There were twelve types of gladiators; there was the “Retiarius” armed with a net, a trident and a knife; or those who fought with a shield and a sickle, others wore a crested helmet, strong armour and carried a javelin. The duellers were chosen from different categories for dramatic effect.
If the defeated gladiator was wounded, he could ask for pardon by raising an arm; then the audience would shout to the emperor present on his stage to save him or put him to death; the emperor decided the poor man’s fate: thumbs up saved him, thumbs down put the gladiator to death.
The winners received golden palm leaves and large amounts of money. After each battle, servants dressed like Charon, the Ferryman of the Underworld, made sure that the wounded were really dead and where necessary finished them off. The gladiator’s blood was much in demand; people thought it had healing powers and could heal you from epilepsy and give you greater sexual vigour.
Roman spectators loved cruel shows, those that we consider violent to say the least. Their passion for these events can be compared to what some people nowadays feel for the so-called “splatter” cinema. With one basic difference: the crudeness of reality. Just think that during mass battles and in the hunts, the smell of blood and burnt flesh and that of wild animals became unbearable and the effort to mask it with incense and perfumes had no effect whatsoever.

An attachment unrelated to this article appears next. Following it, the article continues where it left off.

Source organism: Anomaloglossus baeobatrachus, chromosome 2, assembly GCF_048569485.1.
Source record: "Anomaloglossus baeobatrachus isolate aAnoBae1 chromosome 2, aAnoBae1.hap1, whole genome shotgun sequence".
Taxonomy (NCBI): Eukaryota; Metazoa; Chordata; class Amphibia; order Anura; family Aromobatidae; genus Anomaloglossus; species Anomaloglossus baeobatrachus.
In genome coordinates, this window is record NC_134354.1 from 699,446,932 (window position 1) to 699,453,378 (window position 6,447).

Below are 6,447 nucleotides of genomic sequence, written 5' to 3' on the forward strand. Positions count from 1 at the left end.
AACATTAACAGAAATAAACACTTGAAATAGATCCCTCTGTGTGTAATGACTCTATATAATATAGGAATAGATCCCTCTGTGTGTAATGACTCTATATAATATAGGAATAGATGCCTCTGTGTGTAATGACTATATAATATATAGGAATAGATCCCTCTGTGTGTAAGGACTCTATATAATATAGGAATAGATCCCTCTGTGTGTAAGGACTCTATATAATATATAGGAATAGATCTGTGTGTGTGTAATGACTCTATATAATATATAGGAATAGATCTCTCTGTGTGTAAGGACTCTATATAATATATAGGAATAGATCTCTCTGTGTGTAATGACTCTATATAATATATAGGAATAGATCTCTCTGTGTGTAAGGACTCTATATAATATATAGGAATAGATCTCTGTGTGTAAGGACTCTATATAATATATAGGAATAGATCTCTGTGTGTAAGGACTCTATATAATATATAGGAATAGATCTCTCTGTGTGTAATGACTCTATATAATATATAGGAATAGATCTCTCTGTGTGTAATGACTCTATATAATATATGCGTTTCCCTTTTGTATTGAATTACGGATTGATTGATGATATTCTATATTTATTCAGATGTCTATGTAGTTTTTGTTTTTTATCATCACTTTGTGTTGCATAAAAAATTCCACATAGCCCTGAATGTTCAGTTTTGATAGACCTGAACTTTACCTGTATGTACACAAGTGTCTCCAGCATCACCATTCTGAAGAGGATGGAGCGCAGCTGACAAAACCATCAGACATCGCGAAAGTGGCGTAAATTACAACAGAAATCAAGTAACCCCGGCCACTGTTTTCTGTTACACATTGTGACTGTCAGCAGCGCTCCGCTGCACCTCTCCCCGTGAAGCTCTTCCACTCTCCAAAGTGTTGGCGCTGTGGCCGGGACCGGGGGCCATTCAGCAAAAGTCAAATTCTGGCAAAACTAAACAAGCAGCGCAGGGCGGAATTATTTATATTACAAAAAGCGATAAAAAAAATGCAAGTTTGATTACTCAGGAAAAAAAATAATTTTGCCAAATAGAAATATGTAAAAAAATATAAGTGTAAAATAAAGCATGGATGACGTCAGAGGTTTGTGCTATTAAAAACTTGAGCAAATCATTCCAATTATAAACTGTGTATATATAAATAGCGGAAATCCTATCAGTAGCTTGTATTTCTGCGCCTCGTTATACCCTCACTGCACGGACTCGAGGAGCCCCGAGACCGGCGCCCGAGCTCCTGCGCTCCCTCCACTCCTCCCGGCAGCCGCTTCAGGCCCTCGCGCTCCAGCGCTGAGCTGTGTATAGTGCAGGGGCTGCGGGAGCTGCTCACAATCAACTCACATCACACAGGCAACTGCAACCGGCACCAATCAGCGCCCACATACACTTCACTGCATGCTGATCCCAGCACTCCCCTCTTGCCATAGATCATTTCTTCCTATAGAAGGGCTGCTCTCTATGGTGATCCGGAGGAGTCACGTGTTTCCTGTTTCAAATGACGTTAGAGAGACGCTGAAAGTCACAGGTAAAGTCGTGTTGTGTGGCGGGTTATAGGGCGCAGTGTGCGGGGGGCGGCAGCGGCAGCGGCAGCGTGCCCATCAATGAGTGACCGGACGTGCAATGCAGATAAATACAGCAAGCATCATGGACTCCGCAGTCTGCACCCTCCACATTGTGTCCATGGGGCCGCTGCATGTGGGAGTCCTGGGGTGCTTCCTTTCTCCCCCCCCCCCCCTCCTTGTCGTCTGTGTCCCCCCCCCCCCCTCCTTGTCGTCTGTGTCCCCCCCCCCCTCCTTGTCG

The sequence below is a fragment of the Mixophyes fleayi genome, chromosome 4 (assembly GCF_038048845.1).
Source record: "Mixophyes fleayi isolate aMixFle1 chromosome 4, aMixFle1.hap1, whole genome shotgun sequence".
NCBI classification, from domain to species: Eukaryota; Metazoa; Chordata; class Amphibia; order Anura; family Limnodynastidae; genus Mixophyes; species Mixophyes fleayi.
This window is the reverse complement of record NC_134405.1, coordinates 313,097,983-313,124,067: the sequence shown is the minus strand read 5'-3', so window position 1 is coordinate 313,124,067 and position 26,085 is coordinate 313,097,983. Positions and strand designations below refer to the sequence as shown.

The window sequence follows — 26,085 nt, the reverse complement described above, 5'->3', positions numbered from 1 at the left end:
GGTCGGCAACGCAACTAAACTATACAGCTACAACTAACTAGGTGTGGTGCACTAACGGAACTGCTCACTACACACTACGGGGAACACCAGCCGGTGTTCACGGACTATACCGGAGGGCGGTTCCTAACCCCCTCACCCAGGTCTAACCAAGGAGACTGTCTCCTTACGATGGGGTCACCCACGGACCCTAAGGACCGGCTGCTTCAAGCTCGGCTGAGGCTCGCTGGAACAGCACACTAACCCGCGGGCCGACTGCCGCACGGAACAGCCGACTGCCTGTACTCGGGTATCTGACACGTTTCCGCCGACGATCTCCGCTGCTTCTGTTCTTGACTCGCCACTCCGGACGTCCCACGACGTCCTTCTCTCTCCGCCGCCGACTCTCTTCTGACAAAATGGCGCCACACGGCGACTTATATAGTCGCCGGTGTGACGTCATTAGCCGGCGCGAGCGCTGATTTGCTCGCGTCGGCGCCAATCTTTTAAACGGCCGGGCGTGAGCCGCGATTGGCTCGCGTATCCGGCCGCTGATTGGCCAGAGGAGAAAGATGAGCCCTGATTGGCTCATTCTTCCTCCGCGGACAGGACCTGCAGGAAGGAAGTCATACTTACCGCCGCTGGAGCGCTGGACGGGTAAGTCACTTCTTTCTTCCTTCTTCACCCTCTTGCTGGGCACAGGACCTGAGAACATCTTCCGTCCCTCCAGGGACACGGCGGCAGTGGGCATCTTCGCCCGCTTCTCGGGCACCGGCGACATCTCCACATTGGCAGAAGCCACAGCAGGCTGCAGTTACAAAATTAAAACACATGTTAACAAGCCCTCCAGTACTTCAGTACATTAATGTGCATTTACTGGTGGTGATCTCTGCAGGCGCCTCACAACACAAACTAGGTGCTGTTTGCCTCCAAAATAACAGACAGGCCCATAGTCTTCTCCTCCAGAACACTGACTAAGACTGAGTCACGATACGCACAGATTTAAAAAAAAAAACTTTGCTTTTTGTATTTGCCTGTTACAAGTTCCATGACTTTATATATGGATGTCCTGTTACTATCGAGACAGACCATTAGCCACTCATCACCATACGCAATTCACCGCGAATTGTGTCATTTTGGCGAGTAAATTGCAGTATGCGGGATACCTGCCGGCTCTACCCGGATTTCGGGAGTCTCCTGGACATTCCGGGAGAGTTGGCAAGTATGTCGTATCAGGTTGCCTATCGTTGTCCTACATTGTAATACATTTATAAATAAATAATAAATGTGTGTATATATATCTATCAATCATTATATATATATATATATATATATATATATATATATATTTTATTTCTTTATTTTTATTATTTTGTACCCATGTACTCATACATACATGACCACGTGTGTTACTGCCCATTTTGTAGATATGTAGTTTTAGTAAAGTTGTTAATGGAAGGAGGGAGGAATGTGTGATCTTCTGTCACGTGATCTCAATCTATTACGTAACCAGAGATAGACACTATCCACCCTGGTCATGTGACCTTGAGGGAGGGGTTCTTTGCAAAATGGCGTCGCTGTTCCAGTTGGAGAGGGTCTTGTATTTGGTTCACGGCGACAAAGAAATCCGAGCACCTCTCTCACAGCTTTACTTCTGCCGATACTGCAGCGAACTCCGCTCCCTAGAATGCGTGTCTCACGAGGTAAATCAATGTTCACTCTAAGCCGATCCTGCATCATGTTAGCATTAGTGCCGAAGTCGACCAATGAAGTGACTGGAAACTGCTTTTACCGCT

After the VI century, with the Empire's decline, the Colosseum fell into disuse and its walls housed confraternities, hospitals, hermits and even a cemetery. From the Middle Ages onwards, the Colosseum has been one of Rome's and the world's greatest marvels, attracting hoards of visitors.
Threatened with demolition by Sixtus V for town-planning reasons, it was declared a sacred monument dedicated to the Passion of Christ by Benedict XIV, placing a cross on a pedestal, as a symbol of the sufferings of all Christian martyrs. This cross is still the starting point for the Stations of the Cross on Good Friday.
Since then, it has become an object of worship for Christians and was protected from further destruction and ruin; in fact, Popes after that restored and consolidated it.
For a tourist today, seeing the Colosseum means, as Charles Dickens wrote, "seeing the ghost of old Rome floating over the places its people walk in".